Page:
KONSTANZ, Germany — Need a motivational boost? Attending an awards ceremony might do the trick.
A German study of college students finds that while public recognition can motivate students to perform at a higher level, it’s actually the ones who weren’t praised who wind up showing improvement in the future.
Researchers at the University of Konstanz examined 300 freshman undergraduates in the Netherlands, all of whom were taking microeconomics courses. Splitting the students into 20 groups of 15 individuals each, eight of these groups encountered public recognition for the top 30% of performers on the economic course’s first of two midterm exams.
Meanwhile, the remaining control groups provided no recognition to any set of students, regardless of achievement on the prior midterm exam.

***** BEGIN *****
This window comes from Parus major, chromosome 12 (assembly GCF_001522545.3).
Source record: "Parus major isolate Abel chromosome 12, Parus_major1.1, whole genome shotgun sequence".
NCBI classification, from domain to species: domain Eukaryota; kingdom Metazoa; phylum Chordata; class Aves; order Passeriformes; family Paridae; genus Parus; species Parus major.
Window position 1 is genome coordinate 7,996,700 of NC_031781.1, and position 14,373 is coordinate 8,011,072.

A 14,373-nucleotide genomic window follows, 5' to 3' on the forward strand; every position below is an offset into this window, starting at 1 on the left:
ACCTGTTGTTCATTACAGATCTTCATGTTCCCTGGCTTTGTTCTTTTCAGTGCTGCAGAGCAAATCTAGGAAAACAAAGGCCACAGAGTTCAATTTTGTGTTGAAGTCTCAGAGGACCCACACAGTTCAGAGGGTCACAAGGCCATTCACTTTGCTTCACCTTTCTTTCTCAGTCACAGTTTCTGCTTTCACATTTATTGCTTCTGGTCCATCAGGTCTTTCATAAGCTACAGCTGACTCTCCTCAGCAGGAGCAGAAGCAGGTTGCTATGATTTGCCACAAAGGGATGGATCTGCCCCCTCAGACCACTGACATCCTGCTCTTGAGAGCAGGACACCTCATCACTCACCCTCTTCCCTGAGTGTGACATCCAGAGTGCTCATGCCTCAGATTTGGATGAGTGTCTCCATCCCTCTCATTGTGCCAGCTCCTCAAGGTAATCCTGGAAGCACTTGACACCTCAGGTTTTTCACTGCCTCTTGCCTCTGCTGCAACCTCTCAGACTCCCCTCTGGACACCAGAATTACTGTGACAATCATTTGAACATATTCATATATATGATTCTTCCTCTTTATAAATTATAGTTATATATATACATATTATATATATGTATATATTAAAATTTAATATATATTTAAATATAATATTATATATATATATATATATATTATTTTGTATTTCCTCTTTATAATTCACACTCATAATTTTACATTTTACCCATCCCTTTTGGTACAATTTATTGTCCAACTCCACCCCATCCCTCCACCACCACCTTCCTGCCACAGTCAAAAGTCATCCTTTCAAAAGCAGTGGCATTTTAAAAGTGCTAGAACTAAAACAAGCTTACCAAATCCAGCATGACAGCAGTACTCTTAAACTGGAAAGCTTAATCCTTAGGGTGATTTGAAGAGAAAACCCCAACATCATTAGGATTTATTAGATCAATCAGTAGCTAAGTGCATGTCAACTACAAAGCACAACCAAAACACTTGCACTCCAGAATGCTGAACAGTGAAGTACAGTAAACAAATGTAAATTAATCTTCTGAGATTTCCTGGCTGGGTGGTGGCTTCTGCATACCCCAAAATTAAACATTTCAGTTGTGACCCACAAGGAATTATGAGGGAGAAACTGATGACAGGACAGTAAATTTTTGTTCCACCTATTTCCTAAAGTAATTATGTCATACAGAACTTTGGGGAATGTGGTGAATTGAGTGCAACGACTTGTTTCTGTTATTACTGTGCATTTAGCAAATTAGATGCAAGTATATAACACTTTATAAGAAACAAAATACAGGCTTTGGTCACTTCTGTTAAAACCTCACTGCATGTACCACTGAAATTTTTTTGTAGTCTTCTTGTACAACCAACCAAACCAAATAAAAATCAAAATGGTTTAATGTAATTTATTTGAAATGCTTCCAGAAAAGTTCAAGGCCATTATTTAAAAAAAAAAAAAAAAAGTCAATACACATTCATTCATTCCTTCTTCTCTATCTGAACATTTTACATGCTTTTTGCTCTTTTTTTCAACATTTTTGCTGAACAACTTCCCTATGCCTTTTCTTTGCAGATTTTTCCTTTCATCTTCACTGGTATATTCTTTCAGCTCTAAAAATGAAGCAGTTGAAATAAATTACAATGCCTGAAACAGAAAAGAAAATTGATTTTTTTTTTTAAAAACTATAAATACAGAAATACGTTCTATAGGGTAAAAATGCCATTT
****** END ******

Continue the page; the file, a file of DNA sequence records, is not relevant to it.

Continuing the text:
What researchers found was while that none of the students in the control groups saw any subsequent difference in outcome, a segment of the students from the eight pre-selected groups who fell under the top 30% benchmark would end up performing better on the second midterm exam.
Namely, those who attended attended nearly every class and were within a close proximity of the top 30th percentile, were significantly more likely to get a higher grade on the final midterm.
Lead researcher Nick Zubanov expressed how he felt that this study aligns with an established social theory called performance norm.
“Human behaviour is influenced by the individual’s personal understanding of the norm. This applies for academia as well as business environments,” he explains in a release.
In other words, an individual who is praised is likely to stay complacent— although satisfied with their performance— while those who perceive themselves as having slightly underachieved are fueled to work harder.
The study is published in the December issue of the Journal of Behavioral and Experimental Economics.